Fourth graders became engineers and cultivated STEM skills in both Science class and in their General Studies classes as part of their exploration of countries around the world. In Science class, they learned about earth’s geology, weather, and climate. Then in General Studies, they researched and worked in teams to design a home that addressed the environmental and climate needs of different countries. The homes they designed needed to give appropriate shelter and protection from the natural forces relevant to each country’s location, including considerations for areas prone to flooding, freezing, extreme heat, or earthquakes.
In Science class, the students tested the resistance of the model homes they designed to natural phenomena. The students used a special shaking table to simulate earthquakes, in order to test the resilience of different structures of houses, from solid and heavy to flexible and light. They also evaluated their structures under extreme weather conditions such as strong winds and floods.
At STEM Night, the fourth-grade presentations included exhibits of their home prototypes, drafts of their designs, and written narratives that reflected their research and process.
Third graders showcased their research, science, math, engineering, social studies, writing, presentation, and Design Thinking skills at STEM Night. The students have been learning about Native Americans in their General Studies and Science classes. After visiting the National Museum of the American Indian and following a field trip to the Brookside Nature Center, they began their own research about the Native American homes and villages. Through research, they developed a deeper understanding of the relationship of Native Americans to their surroundings and each tribe’s way of life and needs. Their research included learning about the natural materials and tools that were used to construct the different houses. The students also applied their math and engineering skills (they used math to plan and to keep accurate measurements and to determine scale) when designing models. They worked in teams to build models of homes of five different tribes, along with a village with all its functions – cultivating collaboration skills and Design Thinking skills throughout. Parents visiting the Grade 2-3 STEM Night learned how to create these homes for our knowledgeable student docents – and got an interactive lesson by having an opportunity to build models with the children.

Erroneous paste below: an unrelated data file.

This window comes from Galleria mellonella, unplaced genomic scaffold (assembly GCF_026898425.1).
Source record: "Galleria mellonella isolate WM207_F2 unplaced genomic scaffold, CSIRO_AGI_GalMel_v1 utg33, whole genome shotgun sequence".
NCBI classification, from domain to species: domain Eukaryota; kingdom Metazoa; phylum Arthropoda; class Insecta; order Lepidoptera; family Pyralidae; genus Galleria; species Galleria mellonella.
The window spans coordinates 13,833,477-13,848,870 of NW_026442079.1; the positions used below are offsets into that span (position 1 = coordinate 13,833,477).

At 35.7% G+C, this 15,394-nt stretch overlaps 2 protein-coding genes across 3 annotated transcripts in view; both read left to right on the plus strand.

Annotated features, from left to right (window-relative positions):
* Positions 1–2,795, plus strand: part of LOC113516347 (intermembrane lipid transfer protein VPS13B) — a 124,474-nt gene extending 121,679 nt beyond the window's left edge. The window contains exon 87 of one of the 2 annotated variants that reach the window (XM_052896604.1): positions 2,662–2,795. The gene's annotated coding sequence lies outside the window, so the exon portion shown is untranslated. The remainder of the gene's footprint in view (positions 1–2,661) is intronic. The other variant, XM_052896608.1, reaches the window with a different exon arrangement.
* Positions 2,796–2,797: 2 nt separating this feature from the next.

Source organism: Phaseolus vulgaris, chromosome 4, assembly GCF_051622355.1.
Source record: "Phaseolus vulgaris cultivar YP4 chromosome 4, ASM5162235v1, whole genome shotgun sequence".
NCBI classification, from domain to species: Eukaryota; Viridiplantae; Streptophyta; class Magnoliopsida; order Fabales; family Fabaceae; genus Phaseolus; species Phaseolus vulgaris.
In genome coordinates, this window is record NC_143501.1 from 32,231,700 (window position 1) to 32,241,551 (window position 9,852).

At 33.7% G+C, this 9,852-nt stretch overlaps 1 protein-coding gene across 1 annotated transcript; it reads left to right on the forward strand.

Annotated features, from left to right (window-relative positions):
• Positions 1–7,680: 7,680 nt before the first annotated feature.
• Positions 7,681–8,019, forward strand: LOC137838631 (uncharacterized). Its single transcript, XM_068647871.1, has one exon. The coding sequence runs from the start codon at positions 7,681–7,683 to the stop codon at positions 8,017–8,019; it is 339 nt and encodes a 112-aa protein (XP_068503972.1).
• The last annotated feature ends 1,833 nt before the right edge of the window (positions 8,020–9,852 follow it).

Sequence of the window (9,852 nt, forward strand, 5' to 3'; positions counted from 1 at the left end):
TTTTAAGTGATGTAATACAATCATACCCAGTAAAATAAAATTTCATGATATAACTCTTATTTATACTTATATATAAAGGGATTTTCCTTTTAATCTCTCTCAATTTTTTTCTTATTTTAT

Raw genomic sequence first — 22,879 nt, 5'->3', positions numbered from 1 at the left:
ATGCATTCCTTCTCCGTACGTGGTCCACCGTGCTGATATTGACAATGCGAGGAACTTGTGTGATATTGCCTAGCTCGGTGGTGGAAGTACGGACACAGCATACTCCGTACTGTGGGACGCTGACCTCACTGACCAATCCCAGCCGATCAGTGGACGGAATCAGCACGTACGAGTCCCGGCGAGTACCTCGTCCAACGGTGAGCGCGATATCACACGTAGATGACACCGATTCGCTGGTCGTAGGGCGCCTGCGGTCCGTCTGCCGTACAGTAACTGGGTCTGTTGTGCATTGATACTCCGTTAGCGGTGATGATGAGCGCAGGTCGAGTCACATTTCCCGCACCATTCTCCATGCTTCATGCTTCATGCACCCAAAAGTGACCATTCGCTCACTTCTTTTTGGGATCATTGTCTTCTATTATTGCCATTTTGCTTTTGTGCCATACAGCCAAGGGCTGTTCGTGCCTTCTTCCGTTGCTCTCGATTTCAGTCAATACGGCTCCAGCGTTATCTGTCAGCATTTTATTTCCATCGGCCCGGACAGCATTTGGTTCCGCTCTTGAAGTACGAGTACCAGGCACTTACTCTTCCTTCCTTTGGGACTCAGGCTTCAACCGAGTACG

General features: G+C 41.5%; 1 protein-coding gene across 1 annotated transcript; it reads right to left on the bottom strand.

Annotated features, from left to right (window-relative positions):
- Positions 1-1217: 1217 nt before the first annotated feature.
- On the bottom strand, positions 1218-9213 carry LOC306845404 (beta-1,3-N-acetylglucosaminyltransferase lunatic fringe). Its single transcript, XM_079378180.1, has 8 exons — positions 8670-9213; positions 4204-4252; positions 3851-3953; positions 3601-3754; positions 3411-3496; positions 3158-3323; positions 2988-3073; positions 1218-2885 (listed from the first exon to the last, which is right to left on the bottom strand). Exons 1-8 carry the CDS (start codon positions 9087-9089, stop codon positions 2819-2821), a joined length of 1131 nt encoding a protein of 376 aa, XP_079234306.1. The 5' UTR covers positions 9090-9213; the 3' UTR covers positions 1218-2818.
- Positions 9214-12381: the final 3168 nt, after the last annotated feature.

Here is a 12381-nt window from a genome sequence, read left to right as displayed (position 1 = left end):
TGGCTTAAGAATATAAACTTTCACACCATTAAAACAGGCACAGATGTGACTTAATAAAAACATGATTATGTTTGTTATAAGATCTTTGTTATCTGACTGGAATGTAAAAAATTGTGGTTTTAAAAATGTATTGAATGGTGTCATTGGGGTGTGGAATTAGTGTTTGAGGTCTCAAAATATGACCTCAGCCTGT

Second graders became experts on our solar system. Whether you want to explore an asteroid belt, black holes, planets, moons, or stars – MILTON second graders can help! They studied the scientific principles of rotation, orbit and tilt, gravity and atmosphere; they researched space objects such as stars, moons, black holes, comets, asteroids, and meteoroids; and they learned about different tools we currently use to explore space such as telescopes, rockets, space stations, satellites, and probes. After their deep dive into the subject, second graders used Design thinking to select a destination, and design and build a tool to help them achieve their mission. Their depth of thinking is reflected in the detailed components they included in their space tool and their inclusion of how it would be powered. Even they constructed their prototypes, they continued to apply all the research and expertise they had developed on the destination, as well the needs of astronauts.
At STEM Night, second graders also shared poems they composed about the beauty of space and different space objects, inviting visitors to experience the topic and its splendor in addition to learning the facts. Read more about the second-grade space exploration.